God’s Love

May 2, 2016

I was lying in bed last night, and I started to think about the concept of God loving me. Right? It’s one thing to love God, but a whole order of magnitude larger to begin to accept that God loves me. To realize that all my spiritual practice, all my struggle and prayer and meditation and reading and contemplating is really just a way to realize that God loves me. Already. Completely. As I am. It’s that simple.

I’ve had people telling me this in different ways for years. It is actually an important part of the Buddhist tradition, although many Buddhists don’t talk about God, as such. There are Tibetan stories of sages meditating in caves for years, seeking enlightenment, only to realize that enlightenment has been seeking them. I was on a retreat with the spiritual teacher Adyashanti, and one of his students reported the experience of having the Universe bend back around and ask her: “…and who are YOU?” One of my own clients reported a similar experience. He said, “I spent so much of my life seeking God, but the amount of effort I put in was nothing compared to what I received from God.”

In a certain sense I think that Christians may have it a bit easier than Buddhists, in that many Christians seem to know intuitively that God loves them. It has been a much harder road for me. I remember the shock I had several years ago when I realized that the Universe is cognizant. It was like my reality turned inside out. Here I had thought I was this little ball of life in a vast sea of non-life, only to realize that I am just a tiny part of an infinite sea of Life.

When I practice, and pray, and take care of myself, love begins to shine through me. It shines through to my clients, to my family, to people on the street. There are times in my life when I just radiate love. I know this is Divine love. I don’t own it, I am just lucky enough to be the conduit through which it expresses itself.

But here’s the reversal I am trying to perceive, and it comes back to me lying in bed last night. I am starting to feel that all the good things that come to me are blessings. I am very accustomed to think that I am responsible for many of the good things in my life. You know: I’ve worked hard, I got myself into school, I have focused as much as possible on my spiritual practice. Effort leads to results.

I’m not sure that’s true, or at least not in a strictly linear sense. I’m beginning to think it’s more like the blessings are there all the time, pouring down upon me, and all the effort I make is just to open my eyes a tiny bit and see.

But it’s more than that. Somehow all the effort I am making is really God’s effort to reach me. God is moving towards me, not the other way around. He is calling me and has been my whole life. Every “positive” action I have performed has been an answer to that call, and every “negative” action a turning away. Not only does God already love me, I already know it, in that I can feel the effects of this turning towards/turning away. In fact, on some level I have lived my life according to that knowledge.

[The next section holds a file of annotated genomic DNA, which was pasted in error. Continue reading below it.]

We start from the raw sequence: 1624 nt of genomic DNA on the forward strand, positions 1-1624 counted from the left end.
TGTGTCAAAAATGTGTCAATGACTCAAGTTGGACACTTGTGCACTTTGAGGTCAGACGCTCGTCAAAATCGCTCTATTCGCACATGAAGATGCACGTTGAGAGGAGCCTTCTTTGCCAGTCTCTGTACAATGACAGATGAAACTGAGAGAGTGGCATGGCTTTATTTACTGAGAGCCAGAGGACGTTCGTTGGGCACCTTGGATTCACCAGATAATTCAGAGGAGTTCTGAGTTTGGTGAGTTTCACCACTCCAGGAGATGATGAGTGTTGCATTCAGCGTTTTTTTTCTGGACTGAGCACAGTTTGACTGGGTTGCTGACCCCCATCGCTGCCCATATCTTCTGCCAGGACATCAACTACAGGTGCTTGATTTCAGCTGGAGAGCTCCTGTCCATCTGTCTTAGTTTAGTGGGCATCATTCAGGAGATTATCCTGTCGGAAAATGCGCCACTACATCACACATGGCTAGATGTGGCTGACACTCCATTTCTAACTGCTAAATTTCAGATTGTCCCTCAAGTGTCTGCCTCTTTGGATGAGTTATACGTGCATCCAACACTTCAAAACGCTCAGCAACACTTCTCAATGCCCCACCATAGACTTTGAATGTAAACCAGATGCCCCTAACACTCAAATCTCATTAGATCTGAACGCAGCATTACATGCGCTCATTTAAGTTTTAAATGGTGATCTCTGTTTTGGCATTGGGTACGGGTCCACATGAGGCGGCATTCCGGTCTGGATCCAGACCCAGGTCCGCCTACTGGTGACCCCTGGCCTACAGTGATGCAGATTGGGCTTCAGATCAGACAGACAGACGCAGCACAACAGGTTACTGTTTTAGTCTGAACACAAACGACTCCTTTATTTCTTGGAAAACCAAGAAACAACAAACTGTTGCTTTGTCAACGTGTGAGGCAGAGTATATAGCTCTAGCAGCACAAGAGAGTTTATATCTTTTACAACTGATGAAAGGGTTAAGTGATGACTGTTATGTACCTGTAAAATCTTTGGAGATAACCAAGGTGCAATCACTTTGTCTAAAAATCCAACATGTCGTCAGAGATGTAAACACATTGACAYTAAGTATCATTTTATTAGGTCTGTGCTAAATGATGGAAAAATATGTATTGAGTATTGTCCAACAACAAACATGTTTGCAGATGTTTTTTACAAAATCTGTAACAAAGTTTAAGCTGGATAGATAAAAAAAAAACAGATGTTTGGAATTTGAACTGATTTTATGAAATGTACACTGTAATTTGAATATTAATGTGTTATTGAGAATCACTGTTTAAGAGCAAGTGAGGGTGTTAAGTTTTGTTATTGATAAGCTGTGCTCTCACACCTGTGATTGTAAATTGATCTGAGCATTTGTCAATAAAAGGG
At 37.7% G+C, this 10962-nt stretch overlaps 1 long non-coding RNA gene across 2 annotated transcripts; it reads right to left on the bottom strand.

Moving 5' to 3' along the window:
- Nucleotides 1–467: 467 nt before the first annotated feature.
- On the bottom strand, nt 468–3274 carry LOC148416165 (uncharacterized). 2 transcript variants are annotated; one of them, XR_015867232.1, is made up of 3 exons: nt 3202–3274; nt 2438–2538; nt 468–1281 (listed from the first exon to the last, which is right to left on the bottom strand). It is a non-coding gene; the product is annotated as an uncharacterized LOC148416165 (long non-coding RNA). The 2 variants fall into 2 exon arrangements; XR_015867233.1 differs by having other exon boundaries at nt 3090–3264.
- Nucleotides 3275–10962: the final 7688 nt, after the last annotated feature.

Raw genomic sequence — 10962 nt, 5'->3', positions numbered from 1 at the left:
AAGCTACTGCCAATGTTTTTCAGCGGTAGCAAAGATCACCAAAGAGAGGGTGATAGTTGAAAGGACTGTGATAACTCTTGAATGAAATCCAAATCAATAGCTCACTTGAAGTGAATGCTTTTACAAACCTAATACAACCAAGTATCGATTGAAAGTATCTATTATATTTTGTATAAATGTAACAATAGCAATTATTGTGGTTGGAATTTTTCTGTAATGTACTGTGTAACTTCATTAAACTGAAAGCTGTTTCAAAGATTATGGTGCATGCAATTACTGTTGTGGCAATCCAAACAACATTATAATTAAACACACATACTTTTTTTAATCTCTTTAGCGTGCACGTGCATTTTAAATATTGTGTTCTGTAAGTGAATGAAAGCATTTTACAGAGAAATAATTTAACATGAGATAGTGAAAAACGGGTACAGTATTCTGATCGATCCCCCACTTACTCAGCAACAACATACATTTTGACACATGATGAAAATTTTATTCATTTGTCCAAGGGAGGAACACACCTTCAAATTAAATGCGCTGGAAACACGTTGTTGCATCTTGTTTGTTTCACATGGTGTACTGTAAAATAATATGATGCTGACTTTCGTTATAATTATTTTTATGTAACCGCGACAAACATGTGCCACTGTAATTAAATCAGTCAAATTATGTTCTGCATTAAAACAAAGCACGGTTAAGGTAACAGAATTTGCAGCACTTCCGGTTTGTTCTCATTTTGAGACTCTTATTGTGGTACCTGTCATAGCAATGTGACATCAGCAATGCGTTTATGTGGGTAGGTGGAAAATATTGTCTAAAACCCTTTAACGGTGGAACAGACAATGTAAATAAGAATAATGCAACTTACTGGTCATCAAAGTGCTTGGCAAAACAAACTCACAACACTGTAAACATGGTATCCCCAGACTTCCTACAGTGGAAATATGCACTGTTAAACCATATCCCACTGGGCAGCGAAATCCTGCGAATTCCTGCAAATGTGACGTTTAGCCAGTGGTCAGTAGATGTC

If only I weren’t so forgetful.

Comments?

 

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God’s Love

Meditation Issues

April 15, 2016

 

Not sure where I’m going today. Feeling a mix of things, patches of depression from the slip(s), and also periods of calm and wellbeing, especially since I asked my wife to put a block on the computer again. Perhaps the biggest source of agony around the slips is the thought that this will never stop, that I will never be free. Having the block on my computer helps me to feel safe at least for the time being: no matter how badly I want to, I will not be able to use.

Meditated for two hours yesterday. I’ve been working my way through a 200-hour Bodhisattva training. I started it last summer when I was on retreat, and it is a requirement for another retreat I’m hoping to do this summer. I partially love the practices, and partially hate them. I’m currently working on a practice designed to remove blockages from feeling the heart. It involves a visualization of the heart as a thousand-petaled lotus, as I breathe in, I’m supposed to visualize a petal beginning to open up, and as I exhale I’m supposed to visualize it relaxing open. There’s a bit more to it than this, but this is the body of the practice. I’m supposed to do it for an hour at a time. It drives me CRAZY. After about fifteen minutes I’m looking at my watch, stretching, checking out the scars on my arms and hands. I am usually a pretty patient meditator. I have done several month-long semi-silent retreats, and I generally like sitting meditation very much. But this practice just makes me so uncomfortable.